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http://dx.doi.org/10.1242/jeb.088344DOI Listing
September 2013

Seasonal appetite regulation in the anadromous Arctic charr: evidence for a role of adiposity in the regulation of appetite but not for leptin in signalling adiposity.

Gen Comp Endocrinol 2012 Sep 23;178(2):330-7. Epub 2012 Jun 23.

Faculty of Biosciences, Fisheries and Economy, University of Tromsø, N-9037 Tromsø, Norway.

The aim of this study was to investigate whether the seasonal feeding cycle of the anadromous Arctic charr (Salvelinus alpinus) is regulated by a lipostatic mechanism and if leptin (Lep) might act as an endocrine signal of adiposity. Offspring of anadromous Arctic charr with a body mass of 121 g were divided into two treatment groups; one was given feed in excess from March to November, and the other was fasted between April and early June and fed in excess thereafter. In the continuously fed group there was an 8-fold increase in body mass, and a doubling of percentage body fat, from March to August, after which there was no further increase. Fish in the other group lost weight and body fat during fasting, but grew rapidly on being fed, and had partially compensated for their deficit in body mass by August. Differences in percentage body fat between treatment groups were eliminated by August, providing evidence for a lipostatic regulation of feeding and energy homeostasis in Arctic charr. Neither liver total LepA gene expression nor plasma Lep concentrations correlated positively with fish adiposity, so there was no evidence that Lep acts as a signal of adiposity in this species. On the other hand, there was a strong increase in liver LepA1 gene expression at the end of the fasting period, concomitant with fat mobilization and increased plasma glucose, indicating that LepA1 may play a role in regulating metabolic processes associated with fasting.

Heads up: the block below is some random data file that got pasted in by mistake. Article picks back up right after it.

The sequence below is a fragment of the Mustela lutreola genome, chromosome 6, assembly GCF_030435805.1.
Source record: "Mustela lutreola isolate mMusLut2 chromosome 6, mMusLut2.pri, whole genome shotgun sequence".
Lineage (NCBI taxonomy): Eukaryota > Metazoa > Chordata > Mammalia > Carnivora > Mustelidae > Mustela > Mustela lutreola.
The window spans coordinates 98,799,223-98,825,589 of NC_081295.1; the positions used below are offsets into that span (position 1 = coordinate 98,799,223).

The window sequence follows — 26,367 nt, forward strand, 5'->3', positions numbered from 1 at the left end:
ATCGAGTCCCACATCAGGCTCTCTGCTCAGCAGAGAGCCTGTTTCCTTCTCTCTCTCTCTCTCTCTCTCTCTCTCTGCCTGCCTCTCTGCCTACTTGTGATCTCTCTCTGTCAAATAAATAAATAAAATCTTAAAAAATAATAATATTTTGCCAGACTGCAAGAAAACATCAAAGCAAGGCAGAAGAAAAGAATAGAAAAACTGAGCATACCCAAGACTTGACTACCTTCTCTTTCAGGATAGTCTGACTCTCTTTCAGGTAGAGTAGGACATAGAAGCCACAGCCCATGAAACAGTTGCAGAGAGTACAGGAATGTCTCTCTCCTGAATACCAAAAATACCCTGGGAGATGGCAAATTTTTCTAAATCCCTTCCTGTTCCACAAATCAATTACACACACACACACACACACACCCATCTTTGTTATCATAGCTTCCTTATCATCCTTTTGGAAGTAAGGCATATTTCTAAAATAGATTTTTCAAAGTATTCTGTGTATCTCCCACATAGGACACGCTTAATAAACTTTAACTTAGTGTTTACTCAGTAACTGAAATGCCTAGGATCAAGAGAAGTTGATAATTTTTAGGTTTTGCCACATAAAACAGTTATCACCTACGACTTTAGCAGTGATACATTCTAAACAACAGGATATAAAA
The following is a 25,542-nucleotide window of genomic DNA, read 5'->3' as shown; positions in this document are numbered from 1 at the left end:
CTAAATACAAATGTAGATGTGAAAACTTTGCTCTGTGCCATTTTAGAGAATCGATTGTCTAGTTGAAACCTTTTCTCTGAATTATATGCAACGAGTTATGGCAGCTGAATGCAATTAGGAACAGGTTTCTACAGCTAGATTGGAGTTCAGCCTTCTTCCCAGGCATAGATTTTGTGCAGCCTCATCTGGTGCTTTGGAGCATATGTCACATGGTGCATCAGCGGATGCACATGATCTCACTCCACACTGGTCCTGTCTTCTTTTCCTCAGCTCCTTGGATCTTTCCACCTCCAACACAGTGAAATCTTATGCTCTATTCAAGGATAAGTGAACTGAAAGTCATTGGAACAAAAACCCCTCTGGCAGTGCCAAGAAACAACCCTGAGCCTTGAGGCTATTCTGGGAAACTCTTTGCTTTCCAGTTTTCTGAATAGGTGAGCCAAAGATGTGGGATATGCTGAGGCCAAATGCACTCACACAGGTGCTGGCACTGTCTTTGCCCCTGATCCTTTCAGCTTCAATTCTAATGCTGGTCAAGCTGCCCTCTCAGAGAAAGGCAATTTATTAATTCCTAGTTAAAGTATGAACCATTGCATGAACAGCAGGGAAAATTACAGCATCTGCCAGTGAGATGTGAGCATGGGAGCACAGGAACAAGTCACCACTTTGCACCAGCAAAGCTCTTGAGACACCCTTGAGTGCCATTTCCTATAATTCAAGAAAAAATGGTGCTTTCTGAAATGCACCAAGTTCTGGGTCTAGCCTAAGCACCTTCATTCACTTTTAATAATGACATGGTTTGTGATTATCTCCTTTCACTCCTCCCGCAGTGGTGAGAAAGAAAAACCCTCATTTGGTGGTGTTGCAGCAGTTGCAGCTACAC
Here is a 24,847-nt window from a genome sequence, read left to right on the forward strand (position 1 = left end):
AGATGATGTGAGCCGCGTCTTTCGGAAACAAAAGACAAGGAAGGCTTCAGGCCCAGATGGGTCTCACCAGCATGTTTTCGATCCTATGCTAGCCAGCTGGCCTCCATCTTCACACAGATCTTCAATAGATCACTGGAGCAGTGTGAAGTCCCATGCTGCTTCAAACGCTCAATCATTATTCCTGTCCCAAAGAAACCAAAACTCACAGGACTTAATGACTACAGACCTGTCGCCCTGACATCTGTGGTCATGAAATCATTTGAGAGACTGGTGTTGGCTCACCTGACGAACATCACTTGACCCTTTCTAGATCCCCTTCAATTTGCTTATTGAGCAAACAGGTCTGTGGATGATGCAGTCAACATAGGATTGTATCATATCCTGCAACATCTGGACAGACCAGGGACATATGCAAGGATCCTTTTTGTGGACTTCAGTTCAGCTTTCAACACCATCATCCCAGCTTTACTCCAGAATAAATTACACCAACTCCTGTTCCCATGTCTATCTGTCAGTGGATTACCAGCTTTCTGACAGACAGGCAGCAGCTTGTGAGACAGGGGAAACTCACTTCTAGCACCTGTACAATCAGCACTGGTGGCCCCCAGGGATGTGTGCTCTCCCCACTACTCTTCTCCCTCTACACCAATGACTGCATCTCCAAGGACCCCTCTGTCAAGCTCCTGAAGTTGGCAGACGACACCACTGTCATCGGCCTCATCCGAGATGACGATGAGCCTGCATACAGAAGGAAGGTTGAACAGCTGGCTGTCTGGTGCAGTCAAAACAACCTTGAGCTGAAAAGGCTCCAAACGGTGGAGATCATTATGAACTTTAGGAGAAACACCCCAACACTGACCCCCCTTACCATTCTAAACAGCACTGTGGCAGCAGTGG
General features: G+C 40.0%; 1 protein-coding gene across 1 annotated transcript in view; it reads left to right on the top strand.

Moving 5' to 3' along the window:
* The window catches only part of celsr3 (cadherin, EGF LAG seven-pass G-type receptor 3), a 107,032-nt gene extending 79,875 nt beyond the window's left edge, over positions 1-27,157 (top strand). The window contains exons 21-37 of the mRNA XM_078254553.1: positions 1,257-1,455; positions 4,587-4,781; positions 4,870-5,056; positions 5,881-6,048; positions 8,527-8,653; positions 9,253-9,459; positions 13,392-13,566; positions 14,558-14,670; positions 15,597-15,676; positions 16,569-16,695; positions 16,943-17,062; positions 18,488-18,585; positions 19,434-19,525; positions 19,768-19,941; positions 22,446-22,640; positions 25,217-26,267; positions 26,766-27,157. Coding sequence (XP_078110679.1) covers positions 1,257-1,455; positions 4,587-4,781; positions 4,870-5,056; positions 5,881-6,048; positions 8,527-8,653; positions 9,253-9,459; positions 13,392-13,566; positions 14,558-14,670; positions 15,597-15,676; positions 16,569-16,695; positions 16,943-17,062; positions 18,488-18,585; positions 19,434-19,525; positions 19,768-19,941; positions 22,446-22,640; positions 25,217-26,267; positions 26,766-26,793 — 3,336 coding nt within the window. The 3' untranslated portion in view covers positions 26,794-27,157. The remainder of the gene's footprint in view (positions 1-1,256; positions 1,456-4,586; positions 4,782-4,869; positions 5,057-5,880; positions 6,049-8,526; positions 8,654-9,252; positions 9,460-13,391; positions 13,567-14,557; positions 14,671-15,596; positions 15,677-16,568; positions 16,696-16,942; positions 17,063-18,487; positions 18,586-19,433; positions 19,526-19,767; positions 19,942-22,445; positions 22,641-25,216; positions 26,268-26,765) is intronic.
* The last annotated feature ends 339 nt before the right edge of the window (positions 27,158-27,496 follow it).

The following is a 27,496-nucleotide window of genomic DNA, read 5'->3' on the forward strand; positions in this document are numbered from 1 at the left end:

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http://dx.doi.org/10.1016/j.ygcen.2012.06.017DOI Listing
September 2012

Polychlorinated biphenyl toxicokinetics and P4501A responses in anadromous Arctic charr during winter emaciation.

Environ Toxicol Chem 2002 Aug;21(8):1745-52

Norwegian Institute for Nature Research, Polar Environmental Centre, Tromsø.

Polychlorinated biphenyl (PCB) toxicokinetics and hepatic P450 (CYP) 1A activities were studied in wild anadromous Arctic charr (Salvelinus alpinus) during winter emaciation. The fish were captured as they returned from summer feeding in seawater and were held without food over winter. In September the fish were given a single, oral dose of either 0 (control), 0.1, 1, or 50 microg PCB/g fish. During winter a net loss of PCB occurred from the carcass (including gut), whereas net inputs and increases in concentrations of PCB in the liver and brain occurred with increases in brain PCB concentrations being up to 10-fold. Hepatic CYP1A activities were positively correlated with the PCB dose in October. In the fish given 1 mg PCB/kg fish in September, however, a 12-fold increase in CYP1A activity occurred from October to May. This increase in CYP1A activity was observed during a period in which the body burden of PCB decreased by 20%. These results demonstrate that interpretations of the CYP1A biomarker response must be made with caution. Overall, the findings point to potentiated risks of biological effects of PCB during periods of emaciation.
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August 2002